Bob Mondello Bob Mondello reviews movies and covers the arts for NPR News, seeing at least 250 films and 100 plays annually, and shares critiques and commentaries on NPR's award-winning newsmagazine
All Things Considered.
'The Queen': Tragicomedy of Post-Diana Royals
Idi and Me: 'The Last King of Scotland'
'Science of Sleep' Straddles a Dreaming Life
September 15, 2006 Enough of the news already! What's good to see at the movies? NPR's Bob Mondello has some reviews. I'm a big Maggie Smith fan, so that's where I might be headed. Brian De Palma is the sort of director who can't seem to help coming at stories from all kinds of angles -- in this case, a few too many angles -- but it's still gorgeous visually. The plot's so convoluted -- an invented story about two cops and all sorts of conspiracies, threaded around a real-life, unsolved Hollywood murder case -- that when all the threads come together, they're just a tangle. But the tracking shots and the bravura location work (Bulgaria stands in for '40s L.A.) offer plenty to watch. K.D. Lang shows up in one of a pair of lesbian bars, singing Cole Porter and framed by some decidedly unusual chorus girls. Still, the acting is all over the map -- high camp, low vamp and a couple of really blank performances where the leads should be. Josh Hartnett squints boyishly and mumbles, Scarlett Johansson looks like a '40s sweater ad. They're bland and unreadable, so there's not much reason to care about them -- or what's happening... The Black Dahlia:
DePalma's Disjointed 'Black Dahlia'
September 8, 2006 The American Film Institute has revealed its latest list: The top 25 movie musicals of all time. NPR's Bob Mondello sent along this musing about the ranking. Personal confession -- The Sound of Music can still make me cry. "There's a place for us… somewhere a place for us," unless that is, we have an ounce of camp. When the American Film Institute released its list of cinema's greatest musicals this week, who'd have guessed they'd skip the sort of musical that really gets musicals -- the satires, the goofs, the shows that indicate a real love of form. I mean, these lists are made to be argued over, and there were bound to be a few kvetches and cavils, but seriously, why so serious? I mean, no one's going to argue with choices like Singin' in the Rain (#1), Wizard of Oz (#3) and Mary Poppins (#6)...
Fall Film Preview: Grown-Up Movies Return
August 25, 2006 Idlewild, the new movie from hip-hop duo OutKast, opens today. NPR's Bob Mondello gives us the scoop. OutKast's new movie Idlewild gets off to such a sharp start -- swooping camera, black and white photos leaping to life, notes jumping off a music stand to dance in a juke joint -- that you barely notice for a while that the hip-hop stars it's all centered on are the least of it. They're not bad, they're just not actors, and for most of the movie, they're so protected by writer/director Bryan Barber that it doesn't really matter. During musical numbers, he knows they'll be right at home, and during non-musical moments, he surrounds them with old Hollywood pros like Terrence Howard, Ben Vereen, and Cicely Tyson who could probably make a scene work even if they were acting opposite cardboard cutouts. OutKast's "Andre 3000" Benjamin and Antwan "Big Boi" Patton are not cardboard cutouts, of course. Benjamin's reticent composer/pianist is serviceably soulful (largely in voiceovers), and Patton's comic stage-star lives up to his character's name of Rooster (largely by strutting cock-o'-the-walk-style). The plot they're wrapped up in is as much a remix of 1930s gangster-movie conventions as the score is a remix of OutKast songs. The atmosphere is heady, the plot idiotic, and the movie a bit of a mess. But it's a lively, ambitious one, and likely to prove a crowd-pleaser.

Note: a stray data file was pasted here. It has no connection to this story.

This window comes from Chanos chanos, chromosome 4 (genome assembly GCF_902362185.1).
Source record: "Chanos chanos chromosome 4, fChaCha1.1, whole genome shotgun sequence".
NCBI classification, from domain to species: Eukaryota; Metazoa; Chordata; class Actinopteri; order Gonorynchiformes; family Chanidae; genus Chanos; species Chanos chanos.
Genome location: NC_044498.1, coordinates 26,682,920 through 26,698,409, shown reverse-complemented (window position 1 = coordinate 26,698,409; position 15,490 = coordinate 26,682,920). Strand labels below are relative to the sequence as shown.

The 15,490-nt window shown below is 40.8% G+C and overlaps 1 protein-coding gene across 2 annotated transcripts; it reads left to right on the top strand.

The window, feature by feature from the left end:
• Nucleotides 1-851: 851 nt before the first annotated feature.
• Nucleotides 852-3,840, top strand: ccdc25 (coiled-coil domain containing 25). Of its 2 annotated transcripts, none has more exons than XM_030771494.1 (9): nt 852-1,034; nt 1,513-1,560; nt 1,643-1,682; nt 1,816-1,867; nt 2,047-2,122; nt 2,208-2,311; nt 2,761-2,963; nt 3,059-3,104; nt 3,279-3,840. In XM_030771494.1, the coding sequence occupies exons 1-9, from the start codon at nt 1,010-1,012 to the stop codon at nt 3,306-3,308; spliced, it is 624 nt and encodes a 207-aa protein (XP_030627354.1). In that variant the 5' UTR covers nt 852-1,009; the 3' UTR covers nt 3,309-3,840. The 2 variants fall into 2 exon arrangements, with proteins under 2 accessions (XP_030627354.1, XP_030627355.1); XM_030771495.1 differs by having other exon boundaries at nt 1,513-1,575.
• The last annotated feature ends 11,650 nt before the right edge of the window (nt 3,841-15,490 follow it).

OutKast Goes Old School in 'Idlewild'
August 18, 2006 -- Edward Norton plays a turn-of-the-last-century magician who’s willing to bring down the entire Hungarian Empire as long as it means he’ll get the girl. Considering that the girl is Jessica Biel, who could blame him? Meanwhile, Paul Giamatti is furrowed of brow and delectably wry as the magic-loving inspector who’s hot on nearly everyone’s heels. Director Neil Burger gets the period details right in his first costume epic and has a field day with showing how magic was managed back then (on one occasion, the folks who, for purposes of the script, are guessing wrong about how a trick is being done, are actually demonstrating how it WAS managed in 1900). In short, the illusions are smart, as is the script. The cinematography is gorgeous, as is Biel. Now it’s up to the marketing department to pull a rabbit out of its hat and make a period drama stand out among the summer blockbusters. The Illusionist
'The Illusionist': A Gorgeous Bag of Tricks
+ More years